The US at one time was distinguished for its commitment to universal primary and secondary education. And since World War 2, through the GI bill, the Pell Grant program, federally backed student loans, and government support of higher education, the opportunity for college education was put within reach for nearly all Americans, no matter what social class they came from.
Suzanne Mettler argues that during these years, this was accomplished by the creation of policies that formed a “policyscape” conducive to making this dream accessible to all. She contends that, just like the landscape around one’s home, the “policyscape” requires continued maintenance in order to accomplish its desired outcomes.
What this book does is chronicle how, beginning in the 1980s a series of broader changes combined with sporadic maintenance of the policyscape has created a growing divide between the elite who can afford higher education at prestigious or flagship universities, and the rest of American society. Even for those from these backgrounds who do enroll, the story is one of increasingly high student debt, falling graduation rates, and growing default rates on loans.
What has happened? Mettler chronicles several factors. One is the decline in state support of public institutions, made up for in rising tuition bills. A second factor is the rapid rise of the for profit schools like the University of Phoenix, Kaplan University and others who propose flexible scheduling and appeal to many “non-traditional” students yet have dismal success rates measured by graduation and employment. Combine this with relaxed requirements by the Department of Education which has been heavily lobbied by the for profits, you have a situation where 80 to 90 percent of the money going to these institutions comes in the form of federally subsidized grants or loans, and yet only 35 percent or less of the students are graduating. And, in recent years, we have had a contentious and polarized Congress that has turned any legislative reforms into a political football resulting in either lop-sided policies supported by one party, or no policy reform.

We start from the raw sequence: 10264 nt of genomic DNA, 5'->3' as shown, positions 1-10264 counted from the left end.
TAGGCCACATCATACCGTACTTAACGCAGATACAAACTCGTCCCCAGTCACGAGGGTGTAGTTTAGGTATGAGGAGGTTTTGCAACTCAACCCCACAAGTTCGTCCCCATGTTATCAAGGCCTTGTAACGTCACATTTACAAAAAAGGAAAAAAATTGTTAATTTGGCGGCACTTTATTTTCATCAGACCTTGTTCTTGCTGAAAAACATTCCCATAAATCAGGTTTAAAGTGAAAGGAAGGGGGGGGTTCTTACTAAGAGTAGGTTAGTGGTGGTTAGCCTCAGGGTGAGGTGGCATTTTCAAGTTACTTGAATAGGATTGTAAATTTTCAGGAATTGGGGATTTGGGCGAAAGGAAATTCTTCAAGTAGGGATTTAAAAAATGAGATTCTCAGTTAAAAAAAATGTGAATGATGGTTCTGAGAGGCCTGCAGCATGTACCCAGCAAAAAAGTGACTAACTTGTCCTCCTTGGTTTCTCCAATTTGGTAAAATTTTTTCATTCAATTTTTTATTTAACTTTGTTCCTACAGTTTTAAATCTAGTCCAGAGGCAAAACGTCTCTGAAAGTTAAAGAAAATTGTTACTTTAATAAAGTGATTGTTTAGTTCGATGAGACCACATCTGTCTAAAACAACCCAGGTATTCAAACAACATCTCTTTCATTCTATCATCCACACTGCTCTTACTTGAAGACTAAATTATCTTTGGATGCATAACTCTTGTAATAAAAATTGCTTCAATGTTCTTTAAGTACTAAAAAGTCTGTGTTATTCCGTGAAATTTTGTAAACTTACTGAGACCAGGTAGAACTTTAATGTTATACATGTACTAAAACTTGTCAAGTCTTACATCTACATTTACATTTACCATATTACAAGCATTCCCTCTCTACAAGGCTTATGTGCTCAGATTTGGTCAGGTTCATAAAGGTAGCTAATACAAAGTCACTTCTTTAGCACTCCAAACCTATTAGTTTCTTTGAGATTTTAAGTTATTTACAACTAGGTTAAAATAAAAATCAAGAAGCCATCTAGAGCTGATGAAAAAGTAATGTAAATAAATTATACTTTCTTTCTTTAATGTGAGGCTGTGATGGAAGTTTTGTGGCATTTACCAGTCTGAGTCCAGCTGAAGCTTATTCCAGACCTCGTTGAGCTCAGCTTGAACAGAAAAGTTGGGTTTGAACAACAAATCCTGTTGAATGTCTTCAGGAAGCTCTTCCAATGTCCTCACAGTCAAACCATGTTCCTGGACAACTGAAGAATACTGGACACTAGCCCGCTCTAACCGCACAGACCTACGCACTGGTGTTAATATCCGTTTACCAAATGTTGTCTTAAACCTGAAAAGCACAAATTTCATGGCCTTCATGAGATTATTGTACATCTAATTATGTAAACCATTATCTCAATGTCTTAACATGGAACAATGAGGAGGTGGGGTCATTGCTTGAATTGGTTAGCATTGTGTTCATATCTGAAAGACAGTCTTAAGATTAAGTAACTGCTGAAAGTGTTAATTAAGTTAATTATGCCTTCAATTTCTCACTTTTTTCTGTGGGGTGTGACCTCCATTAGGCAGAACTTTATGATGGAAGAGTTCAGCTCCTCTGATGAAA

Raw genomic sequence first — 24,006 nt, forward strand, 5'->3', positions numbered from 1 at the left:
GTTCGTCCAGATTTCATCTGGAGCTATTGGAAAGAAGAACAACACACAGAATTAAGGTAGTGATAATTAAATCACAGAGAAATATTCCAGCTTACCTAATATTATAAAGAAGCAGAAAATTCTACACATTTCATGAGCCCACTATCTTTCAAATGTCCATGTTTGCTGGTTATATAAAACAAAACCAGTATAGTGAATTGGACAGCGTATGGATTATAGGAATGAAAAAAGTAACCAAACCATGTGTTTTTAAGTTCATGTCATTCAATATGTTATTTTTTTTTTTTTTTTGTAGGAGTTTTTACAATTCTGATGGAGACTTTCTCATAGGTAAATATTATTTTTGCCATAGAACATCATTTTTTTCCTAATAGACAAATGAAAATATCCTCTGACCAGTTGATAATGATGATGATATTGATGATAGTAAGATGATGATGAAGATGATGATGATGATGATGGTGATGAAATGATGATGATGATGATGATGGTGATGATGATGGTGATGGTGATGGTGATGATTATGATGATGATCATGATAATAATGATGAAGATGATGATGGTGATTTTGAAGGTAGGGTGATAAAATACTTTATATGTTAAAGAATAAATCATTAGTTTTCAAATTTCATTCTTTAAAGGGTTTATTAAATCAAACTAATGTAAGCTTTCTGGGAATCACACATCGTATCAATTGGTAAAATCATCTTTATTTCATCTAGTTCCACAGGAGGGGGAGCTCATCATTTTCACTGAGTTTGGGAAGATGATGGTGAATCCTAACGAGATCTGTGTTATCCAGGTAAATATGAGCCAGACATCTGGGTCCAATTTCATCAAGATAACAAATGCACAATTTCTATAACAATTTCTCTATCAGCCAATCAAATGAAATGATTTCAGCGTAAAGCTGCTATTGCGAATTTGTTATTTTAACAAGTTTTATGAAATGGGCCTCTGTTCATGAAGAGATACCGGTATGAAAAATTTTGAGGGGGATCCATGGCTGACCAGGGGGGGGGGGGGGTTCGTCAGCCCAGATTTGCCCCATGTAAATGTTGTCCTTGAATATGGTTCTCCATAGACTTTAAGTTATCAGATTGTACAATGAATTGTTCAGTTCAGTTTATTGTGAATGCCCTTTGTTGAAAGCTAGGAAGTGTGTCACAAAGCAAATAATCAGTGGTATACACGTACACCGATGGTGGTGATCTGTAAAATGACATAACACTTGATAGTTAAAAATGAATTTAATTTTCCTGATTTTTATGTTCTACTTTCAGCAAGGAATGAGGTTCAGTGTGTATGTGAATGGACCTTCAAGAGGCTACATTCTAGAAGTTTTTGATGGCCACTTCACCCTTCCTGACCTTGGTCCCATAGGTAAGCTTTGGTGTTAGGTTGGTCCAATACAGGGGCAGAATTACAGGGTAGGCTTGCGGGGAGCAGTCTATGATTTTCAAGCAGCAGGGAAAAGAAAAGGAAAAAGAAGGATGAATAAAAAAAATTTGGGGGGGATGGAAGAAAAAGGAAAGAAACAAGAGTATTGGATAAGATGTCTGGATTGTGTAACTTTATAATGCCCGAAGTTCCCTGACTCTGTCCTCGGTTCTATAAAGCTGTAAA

Mettler’s obvious prescription is for a return to rigorous, bi-partisan work addressing higher education funding policies at federal and state levels. She sees this as a vital national interest not only to serve all of our citizens but in fact the national interests and competitiveness of the country. And this seems good and right to me as far as it goes.
What I don’t see Mettler addressing is the contribution of universities and colleges themselves to the rising costs of education. What I do not see addressed is the issue of the growing higher ed bureaucracies at many universities and the expensive conferences and retreats attended by so many administrators that are paid for on the student’s and taxpayer’s dime. While Mettler asks critical questions about whether for-profits are delivering what students and taxpayers are paying for, I don’t see her asking these same questions of public and private non-profits. And while she alludes to admissions policies that give preference to the academically gifted who often come from affluent backgrounds, I think she could be far tougher on the question of how universities and colleges themselves are blind to their own elitism.
Mettler gives us an important critique of the failures of our public policy toward higher education and the game-changing impact of for-profit schools. However, she does this in a way that seems to absolve public and private non-profits from taking a hard look at their own contribution to the growing inequities in and lack of public support for higher ed. A public that witnesses lack of cost-controls, combined with revelations of sexual assaults on campuses and speech codes applied to commencement speakers may not readily be inclined to ante up for greater support to higher ed unless these institutions show that they have gotten their own houses in order.